During vedic times, most children were taught at home by their parents. Sons apprenticed with dads, and daughters learned from moms. As these kids became adults, they helped to mold a personalized family tradition. However, for a few young people showing potential in fields requiring special instruction such as music, dance, art, medicine or the priestly crafts, gurukulams were established. A gurukulam (literally, "teacher's family ") is a place where students live and learn in residence with a highly accomplished teacher in a specialized field. Although gurukulams can theoretically exist for the education of boys or girls in any skill, they are most traditionally established to instruct young men of the brahmin caste in the performance of Vedic priestly rites and the practice of religious discipline. To keep up with the needs of modern times, most of today's gurukulams add a more secular teaching curriculum, including even computer classes.
The Shrimad Dayanand Vedarsh Mahavidyalaya of Gautam Nagar in South Delhi is one of approximately three hundred gurukulams still in existence today in India. It was first established some 70 years ago by a Hindu holy man named Swami Sacchinanda Yogi. Although it flourished for a number of years, it began to suffer for lack of sufficient patronage after India's Independence in 1947 and finally closed in 1961. It was, however, reopened in 1979 by Acharya Haridev, and has been successfully functioning as a non-profit school ever since.
The one-acre campus of the Mahavidyalaya provides boarding and education for about 250 resident male students. To qualify for admittance, teenage boys must have at least a fifth-grade education, but no one is denied admittance due to caste, race or religion. Students come from all parts of India, including Assam, Bengal, Maharashtra, Orissa, UP, Bihar and Karnataka. Over 60 percent of them are very poor. Some are tribals or "untouchables."
Poverty-stricken parents pay about $10 a month for their boys to live and learn at Mahavidyalaya--less than they would spend on them if they were staying at home. This nominal fee includes food, clothes, housing, books, medicine and instruction.
Admission to the Mahavidyalaya is formalized with an ancient ceremony called the upanayan, during which the tying of a sacred white thread across the left shoulder of the young student formally marks the beginning of his Vedic education. This ceremony also equalizes the status of the students, irrespective of their background. At this time their heads are also shaven.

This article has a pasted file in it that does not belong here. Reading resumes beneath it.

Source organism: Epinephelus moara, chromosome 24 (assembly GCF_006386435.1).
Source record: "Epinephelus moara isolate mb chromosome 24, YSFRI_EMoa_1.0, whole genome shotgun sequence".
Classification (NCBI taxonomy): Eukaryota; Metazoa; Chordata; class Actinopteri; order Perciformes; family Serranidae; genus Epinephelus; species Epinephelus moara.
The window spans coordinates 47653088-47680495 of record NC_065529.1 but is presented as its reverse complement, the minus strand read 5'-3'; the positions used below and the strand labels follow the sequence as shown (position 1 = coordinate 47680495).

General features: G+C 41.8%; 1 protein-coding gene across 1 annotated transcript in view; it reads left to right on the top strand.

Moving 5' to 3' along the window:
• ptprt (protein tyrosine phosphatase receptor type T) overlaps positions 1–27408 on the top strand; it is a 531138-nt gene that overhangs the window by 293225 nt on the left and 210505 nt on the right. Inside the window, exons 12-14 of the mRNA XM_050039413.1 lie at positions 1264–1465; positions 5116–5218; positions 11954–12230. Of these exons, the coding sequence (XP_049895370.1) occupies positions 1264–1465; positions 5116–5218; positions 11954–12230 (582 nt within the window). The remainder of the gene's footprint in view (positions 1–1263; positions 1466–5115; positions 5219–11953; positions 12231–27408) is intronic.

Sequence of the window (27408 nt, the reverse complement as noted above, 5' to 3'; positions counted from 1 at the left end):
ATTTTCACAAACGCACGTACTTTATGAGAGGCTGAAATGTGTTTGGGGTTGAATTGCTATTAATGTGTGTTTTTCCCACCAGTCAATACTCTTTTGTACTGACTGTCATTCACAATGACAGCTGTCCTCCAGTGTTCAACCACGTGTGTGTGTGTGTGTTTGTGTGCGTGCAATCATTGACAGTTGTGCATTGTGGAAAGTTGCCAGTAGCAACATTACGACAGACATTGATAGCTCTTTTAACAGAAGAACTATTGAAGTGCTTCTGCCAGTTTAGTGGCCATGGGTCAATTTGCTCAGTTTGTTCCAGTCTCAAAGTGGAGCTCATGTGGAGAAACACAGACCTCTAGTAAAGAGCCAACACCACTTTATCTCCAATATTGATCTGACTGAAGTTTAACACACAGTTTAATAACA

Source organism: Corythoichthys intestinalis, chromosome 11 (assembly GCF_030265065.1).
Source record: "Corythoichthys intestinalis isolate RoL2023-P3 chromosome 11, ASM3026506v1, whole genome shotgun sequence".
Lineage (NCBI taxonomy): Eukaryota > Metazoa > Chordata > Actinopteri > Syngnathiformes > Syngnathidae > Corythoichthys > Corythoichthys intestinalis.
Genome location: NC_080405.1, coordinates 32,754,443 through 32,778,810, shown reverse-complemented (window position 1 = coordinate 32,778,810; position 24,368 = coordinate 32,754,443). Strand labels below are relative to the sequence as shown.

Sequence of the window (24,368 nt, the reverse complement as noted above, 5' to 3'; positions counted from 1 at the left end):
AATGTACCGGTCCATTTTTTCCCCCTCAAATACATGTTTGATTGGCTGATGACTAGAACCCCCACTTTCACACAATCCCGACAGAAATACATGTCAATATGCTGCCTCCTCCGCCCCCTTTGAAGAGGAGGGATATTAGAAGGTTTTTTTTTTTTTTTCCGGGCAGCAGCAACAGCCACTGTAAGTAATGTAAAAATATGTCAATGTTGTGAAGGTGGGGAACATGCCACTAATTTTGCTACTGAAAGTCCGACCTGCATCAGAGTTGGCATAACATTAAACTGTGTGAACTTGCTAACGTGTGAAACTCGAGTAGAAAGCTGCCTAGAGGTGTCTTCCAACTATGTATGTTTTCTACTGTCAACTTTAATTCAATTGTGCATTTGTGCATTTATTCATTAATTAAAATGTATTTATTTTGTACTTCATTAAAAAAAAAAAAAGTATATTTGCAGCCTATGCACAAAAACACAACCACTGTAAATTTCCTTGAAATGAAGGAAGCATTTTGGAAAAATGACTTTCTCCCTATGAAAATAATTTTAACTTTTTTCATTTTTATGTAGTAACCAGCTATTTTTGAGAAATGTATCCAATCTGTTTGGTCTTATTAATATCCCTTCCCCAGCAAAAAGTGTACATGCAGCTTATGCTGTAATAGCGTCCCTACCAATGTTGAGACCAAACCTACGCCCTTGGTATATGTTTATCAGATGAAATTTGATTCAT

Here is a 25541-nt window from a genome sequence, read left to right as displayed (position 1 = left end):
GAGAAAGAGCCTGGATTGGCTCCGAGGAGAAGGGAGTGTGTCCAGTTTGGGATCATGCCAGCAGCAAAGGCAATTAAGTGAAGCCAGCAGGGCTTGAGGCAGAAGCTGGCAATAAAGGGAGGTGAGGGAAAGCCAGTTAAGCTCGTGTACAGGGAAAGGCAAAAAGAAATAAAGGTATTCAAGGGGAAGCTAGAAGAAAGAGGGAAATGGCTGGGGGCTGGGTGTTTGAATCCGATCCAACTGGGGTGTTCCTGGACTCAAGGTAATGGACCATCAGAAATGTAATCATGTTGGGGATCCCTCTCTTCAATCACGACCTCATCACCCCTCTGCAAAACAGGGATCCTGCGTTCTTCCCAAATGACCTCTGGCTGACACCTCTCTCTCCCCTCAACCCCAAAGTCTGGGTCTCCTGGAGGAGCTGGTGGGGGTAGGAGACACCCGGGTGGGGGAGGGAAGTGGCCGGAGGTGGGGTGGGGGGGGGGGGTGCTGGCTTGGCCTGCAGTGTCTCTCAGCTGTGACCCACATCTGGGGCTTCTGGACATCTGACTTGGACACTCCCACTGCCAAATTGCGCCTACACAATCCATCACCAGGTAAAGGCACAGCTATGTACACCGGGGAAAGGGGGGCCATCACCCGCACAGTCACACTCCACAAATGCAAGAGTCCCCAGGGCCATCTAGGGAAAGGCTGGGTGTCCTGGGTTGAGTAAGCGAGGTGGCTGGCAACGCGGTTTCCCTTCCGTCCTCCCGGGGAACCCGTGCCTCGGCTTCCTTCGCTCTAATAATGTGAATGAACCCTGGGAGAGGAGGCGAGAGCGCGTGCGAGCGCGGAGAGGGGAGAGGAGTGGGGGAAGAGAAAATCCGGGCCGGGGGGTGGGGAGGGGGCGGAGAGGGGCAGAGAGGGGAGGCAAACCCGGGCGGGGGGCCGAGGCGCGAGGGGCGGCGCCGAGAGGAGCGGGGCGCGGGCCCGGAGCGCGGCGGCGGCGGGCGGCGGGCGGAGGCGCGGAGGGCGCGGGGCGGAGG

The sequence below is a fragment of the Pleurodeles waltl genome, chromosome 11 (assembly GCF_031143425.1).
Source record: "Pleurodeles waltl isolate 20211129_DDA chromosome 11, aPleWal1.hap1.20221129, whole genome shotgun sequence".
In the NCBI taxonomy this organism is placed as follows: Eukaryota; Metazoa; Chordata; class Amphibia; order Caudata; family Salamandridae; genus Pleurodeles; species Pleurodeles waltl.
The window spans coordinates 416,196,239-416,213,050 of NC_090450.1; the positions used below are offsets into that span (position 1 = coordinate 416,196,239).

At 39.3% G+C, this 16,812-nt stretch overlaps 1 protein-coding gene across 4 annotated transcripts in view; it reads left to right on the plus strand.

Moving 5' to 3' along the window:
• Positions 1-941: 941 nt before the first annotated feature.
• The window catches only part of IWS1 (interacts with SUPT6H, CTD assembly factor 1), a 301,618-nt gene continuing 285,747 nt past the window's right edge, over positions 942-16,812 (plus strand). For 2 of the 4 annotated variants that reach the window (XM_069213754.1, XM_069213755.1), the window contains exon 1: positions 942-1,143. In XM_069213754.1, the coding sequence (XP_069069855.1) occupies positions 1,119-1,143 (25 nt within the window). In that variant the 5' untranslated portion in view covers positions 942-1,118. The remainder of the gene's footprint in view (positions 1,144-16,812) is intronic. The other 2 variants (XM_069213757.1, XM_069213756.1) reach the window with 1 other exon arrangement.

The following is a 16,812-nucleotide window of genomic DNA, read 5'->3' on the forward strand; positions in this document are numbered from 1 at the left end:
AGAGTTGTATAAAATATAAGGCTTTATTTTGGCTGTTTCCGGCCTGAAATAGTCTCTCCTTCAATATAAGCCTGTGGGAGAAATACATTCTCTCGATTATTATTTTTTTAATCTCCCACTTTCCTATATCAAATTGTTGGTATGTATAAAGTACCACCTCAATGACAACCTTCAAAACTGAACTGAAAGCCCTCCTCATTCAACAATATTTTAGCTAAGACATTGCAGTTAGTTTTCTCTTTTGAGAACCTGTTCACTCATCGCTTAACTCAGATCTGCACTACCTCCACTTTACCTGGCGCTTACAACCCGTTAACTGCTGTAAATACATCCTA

The ashram raises its own cows. Meals consist of milk, dal, chapatis, vegetables and rice. Spices like ginger and cloves replace onion and garlic, which are believed to stimulate the instinctive nature. Fruit and yogurt, being costly, are included once or twice a week. Delicacies like puri and halva are served two or three times a month, usually when contributed by donors.
Each day begins and ends with hatha yoga, meditation and worship at the havan, or fire ceremony. The other daylight hours are tightly packed with work, service and classes. First priority is given to instruction in the performance of temple ceremony, but all resident students also learn mathematics, science and three languages: Sanskrit, Hindi and English.
Teachers and students share the same meals, wash their own clothes, sleep on the floor and follow the same demanding schedule. On the seventh day, Sunday, the only concession made is that formal education is replaced by sports and carefully monitored television.
Unnecessary contact with outsiders, considered a distraction to study, is not allowed. Students may occasionally communicate by letter or telephone according to individual requirements, although such communication is discouraged. There are no holidays, except an annual one-month summer vacation. Spartan simplicity defines the schedule, but most students adjust to it over time. Those who can't or won't usually drop out within the first two or three months.
There is no physical punishment of a violent nature in the gurukulam. "We discourage and disallow physical punishment of any type in the Vidyalaya, " explains Pradhanacharya Haridev, the principal, "We believe in ahimsa, or nonviolence. Physical punishment would just lead to resentment and reinforcement of the fault rather than to the reform of it. So, normally, we point out the consequences of a child's actions to him and encourage him to do some self-searching."
Approximately 20 shastris and acharyas graduate from the Vedarsh Mahavidyalaya every year. Some become lecturers, writers and researchers. Others become purohits, conducting religious ceremonies, such as weddings. A few set up Vedic schools in India and abroad. Many continue to perfect themselves in the art of mantroccharana, the oral recitation of the Vedas.
Although it may be said that for now the ancient gurukulam system is alive and well, its future is undeniably fragile. Modern times militate against its austerity, money is always in short supply and mastering the ancient Sanskrit language is certainly not the prestigious aspiration it once was. Still, well-wishers of this ancient heritage hope for the best and pray that at least a few good, young men might be allowed the opportunity to spend their impressionable early years wisely --strengthening body, mind and character through discipline, study and restraint, according to the Vedic ways of old.
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